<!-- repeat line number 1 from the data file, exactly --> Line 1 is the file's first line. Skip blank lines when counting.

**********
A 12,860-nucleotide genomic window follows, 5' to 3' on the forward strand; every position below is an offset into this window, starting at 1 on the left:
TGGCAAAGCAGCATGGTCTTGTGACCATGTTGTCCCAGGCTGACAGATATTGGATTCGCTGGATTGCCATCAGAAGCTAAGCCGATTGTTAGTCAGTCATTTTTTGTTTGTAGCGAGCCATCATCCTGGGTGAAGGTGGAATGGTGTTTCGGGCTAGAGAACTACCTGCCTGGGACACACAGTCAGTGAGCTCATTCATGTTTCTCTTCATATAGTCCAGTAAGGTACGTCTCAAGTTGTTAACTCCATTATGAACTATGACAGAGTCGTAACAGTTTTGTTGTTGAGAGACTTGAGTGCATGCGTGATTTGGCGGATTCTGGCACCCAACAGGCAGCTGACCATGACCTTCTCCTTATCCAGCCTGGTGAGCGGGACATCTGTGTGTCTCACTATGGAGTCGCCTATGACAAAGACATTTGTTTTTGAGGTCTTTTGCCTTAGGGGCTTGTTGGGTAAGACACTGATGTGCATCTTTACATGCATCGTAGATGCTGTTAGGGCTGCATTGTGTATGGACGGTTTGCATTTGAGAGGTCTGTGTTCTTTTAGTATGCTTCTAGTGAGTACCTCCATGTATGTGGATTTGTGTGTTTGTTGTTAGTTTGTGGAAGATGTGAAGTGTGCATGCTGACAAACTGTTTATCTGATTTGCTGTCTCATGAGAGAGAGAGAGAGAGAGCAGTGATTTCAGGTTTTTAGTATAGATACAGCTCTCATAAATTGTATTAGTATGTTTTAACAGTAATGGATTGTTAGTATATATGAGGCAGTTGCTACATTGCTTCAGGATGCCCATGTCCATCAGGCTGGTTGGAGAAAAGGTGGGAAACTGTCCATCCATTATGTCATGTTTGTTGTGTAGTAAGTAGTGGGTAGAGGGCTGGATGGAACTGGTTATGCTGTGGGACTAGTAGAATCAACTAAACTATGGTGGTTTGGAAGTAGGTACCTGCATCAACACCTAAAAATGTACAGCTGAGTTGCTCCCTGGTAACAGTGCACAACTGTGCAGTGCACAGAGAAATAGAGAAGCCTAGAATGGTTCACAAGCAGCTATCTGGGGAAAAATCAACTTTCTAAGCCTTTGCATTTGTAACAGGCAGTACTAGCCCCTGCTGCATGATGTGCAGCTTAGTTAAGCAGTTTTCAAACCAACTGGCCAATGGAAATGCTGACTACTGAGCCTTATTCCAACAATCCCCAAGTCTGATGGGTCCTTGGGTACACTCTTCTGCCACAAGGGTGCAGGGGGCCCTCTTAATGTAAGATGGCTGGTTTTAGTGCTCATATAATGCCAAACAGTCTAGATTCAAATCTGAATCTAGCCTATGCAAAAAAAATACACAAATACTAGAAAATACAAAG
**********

A 12,860-nucleotide genomic window follows, 5' to 3' on the forward strand; every position below is an offset into this window, starting at 1 on the left: